The comments could be seen as a compromise by Riyadh, which in recent weeks insisted that Iran fully participate in any cut.
Brent crude futures jumped by 7 percent, reaching nearly $50 a barrel. The Organization of the Petroleum Exporting Countries started a closed-door session at around 1000 GMT (5:00 a.m. ET) with a news conference scheduled for 1500 GMT.
Falih also said OPEC was focusing on reducing output to a ceiling of 32.5 million barrels per day, or cutting by more than 1 million bpd, and hoped Russia and other non-OPEC members would contribute a cut of another 0.6 million bpd.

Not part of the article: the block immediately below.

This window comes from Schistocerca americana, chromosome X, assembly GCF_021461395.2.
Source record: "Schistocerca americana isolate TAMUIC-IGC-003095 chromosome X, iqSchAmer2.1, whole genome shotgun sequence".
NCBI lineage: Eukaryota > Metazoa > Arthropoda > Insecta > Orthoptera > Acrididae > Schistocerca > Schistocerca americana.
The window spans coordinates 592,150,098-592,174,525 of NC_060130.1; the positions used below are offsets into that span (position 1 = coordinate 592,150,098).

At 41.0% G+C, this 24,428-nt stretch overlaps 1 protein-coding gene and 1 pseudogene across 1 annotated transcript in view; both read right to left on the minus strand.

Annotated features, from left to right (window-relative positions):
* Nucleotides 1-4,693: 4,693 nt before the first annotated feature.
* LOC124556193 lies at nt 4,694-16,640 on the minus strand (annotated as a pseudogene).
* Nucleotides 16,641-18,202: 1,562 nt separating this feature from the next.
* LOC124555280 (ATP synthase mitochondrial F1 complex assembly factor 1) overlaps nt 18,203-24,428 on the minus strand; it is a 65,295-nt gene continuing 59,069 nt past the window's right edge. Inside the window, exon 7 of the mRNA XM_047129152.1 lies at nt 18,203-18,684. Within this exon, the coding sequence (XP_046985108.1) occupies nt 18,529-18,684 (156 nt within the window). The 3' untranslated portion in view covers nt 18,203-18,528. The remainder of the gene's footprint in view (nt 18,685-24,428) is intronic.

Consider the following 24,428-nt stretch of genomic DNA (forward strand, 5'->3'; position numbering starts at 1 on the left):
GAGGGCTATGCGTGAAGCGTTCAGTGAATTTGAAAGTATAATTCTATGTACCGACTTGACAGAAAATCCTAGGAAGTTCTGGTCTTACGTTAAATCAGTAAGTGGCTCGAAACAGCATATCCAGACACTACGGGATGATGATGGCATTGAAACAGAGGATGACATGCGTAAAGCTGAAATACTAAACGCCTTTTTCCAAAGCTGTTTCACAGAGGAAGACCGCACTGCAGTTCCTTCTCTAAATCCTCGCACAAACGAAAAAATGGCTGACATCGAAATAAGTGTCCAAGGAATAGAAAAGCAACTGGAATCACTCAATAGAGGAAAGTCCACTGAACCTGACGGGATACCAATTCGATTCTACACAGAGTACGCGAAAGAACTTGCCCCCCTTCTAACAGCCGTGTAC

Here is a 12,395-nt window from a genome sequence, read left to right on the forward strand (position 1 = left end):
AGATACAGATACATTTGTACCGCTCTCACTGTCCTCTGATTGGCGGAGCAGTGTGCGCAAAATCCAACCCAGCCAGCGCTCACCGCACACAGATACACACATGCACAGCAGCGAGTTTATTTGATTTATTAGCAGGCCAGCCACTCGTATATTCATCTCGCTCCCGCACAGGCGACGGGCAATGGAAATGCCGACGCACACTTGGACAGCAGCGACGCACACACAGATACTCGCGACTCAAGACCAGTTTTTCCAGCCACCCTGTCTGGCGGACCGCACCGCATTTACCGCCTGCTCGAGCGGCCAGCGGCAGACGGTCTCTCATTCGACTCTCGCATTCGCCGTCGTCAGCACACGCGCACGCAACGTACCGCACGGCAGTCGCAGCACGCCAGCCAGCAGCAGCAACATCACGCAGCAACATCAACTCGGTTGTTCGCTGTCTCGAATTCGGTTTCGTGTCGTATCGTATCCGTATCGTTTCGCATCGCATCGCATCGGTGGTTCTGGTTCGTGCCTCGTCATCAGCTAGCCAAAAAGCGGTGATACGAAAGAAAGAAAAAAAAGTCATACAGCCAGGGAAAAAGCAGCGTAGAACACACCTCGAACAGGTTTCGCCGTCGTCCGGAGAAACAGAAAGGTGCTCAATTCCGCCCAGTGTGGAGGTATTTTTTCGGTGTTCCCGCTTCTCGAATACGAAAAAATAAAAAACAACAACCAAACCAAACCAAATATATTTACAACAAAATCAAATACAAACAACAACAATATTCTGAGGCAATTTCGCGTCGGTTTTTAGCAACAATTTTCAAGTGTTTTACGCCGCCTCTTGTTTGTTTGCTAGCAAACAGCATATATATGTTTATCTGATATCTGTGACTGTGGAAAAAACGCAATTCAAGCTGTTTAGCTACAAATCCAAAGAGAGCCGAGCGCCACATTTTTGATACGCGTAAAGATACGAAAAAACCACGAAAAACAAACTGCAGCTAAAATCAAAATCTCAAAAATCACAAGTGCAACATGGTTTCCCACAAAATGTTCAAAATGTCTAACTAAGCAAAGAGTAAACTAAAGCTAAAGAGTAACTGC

"It will mean that we (Saudi) take a big cut and a big hit from our current production and from our forecast for 2017. So we will not do it unless we make sure that there is consensus and an agreement to meet all of the principles," Falih said.
But he added that even if OPEC failed to reach a deal, the market would slowly recover: "We believe that non-OPEC growth has reversed and also most of the OPEC growth we’ve seen is already behind us," he told reporters.